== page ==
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Arizona group backs Quabbin snakes



For the Bulletin
Friday, June 24, 2016

BELCHERTOWN — An Arizona-based nonprofit is leading a coalition of biology and conservation groups to persuade the Massachusetts Legislature to remove a budget amendment that would stall release of timber rattlesnakes into the Quabbin Reservoir.

Advocates for Snake Preservation is calling on Massachusetts residents to urge their lawmakers to remove an amendment state Sen. Eric Lesser, D-Longmeadow, filed to require a one-year moratorium to delay the Massachusetts Division of Fisheries and Wildlife’s plan to breed and reintroduce 150 snakes to Mount Zion Island at the Quabbin Reservoir.

The Athol Bird and Nature Club and the Mount Grace Land Conservation Trust are among the organizations in the coalition, which is dedicated to improving public perception of snakes.

Melissa Amarello, one of the advocacy group’s founders and its director of education, said snakes are stigmatized reptiles feared by people who do not understand them.

“Among the general public they are often disliked and a lot of people are afraid of snakes,” she said from her office in Tucson. “That makes it really hard to do conservation with a species, when people don’t like them.”

Amarello said Massachusetts’ plan is sound and based in science. She said timber rattlesnakes play a vital role in their ecosystem, most notably by eating small mammals that can carry diseases, such as Lyme disease, which are harmful to humans.

Lesser said he does not dispute the science behind the Fisheries & Wildlife division’s plan, but rather he objects to what he views as another example of the state making a decision without considering the opinion of people in central and western Massachusetts.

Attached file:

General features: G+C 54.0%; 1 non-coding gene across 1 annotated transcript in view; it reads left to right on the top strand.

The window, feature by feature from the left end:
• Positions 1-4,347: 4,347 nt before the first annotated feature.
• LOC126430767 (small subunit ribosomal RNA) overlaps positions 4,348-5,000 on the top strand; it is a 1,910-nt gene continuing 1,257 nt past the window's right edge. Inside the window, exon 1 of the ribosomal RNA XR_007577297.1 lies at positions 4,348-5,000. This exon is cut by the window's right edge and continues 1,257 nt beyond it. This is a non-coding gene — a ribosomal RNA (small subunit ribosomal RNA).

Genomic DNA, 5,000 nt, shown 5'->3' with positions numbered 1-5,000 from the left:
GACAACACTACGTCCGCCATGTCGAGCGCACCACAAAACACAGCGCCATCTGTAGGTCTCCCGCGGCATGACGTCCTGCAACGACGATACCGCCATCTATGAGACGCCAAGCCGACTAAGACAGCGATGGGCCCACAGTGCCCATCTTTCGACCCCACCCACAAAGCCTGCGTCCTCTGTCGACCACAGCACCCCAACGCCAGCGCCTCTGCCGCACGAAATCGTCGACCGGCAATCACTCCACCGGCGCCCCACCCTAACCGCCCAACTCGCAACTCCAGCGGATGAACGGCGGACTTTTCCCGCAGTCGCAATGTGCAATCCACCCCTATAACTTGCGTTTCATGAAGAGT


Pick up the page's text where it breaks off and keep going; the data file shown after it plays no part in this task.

“This decision was concocted in Boston and thrust upon our communities without sufficient input,” Lesser said, adding that he has a perfect voting record on environmental issues.

Lesser said this is a public safety issue and the impact on tourism must be considered, as the Quabbin Reservoir is a huge driver of the region’s economy. He also said it is easy for an Arizona-based organization to advocate for the reintroduction of snakes in a community it does not share.

But Amarello said the Grand Canyon State is no stranger to snakes, as 15 species that are not the timber rattlesnake exist there. She also said Massachusetts has only five small isolated populations of timber rattlesnakes, totaling fewer than 200 individual snakes.

She said the Quabbin Reservoir’s rock structure and quality vegetation mimic the habitat of timber rattlesnakes elsewhere.

Amarello encourages Massachusetts residents to visit www.LivingWithSnakes.org to sign an online petition calling on the Legislature to remove Lesser’s amendment from the budget bill for the fiscal year beginning July 1. 

Lesser said that his amendment was approved in May. The House and Senate have each approved their own version of the budget and the differences are being worked out in a conference committee which will present a final document to the Legislature.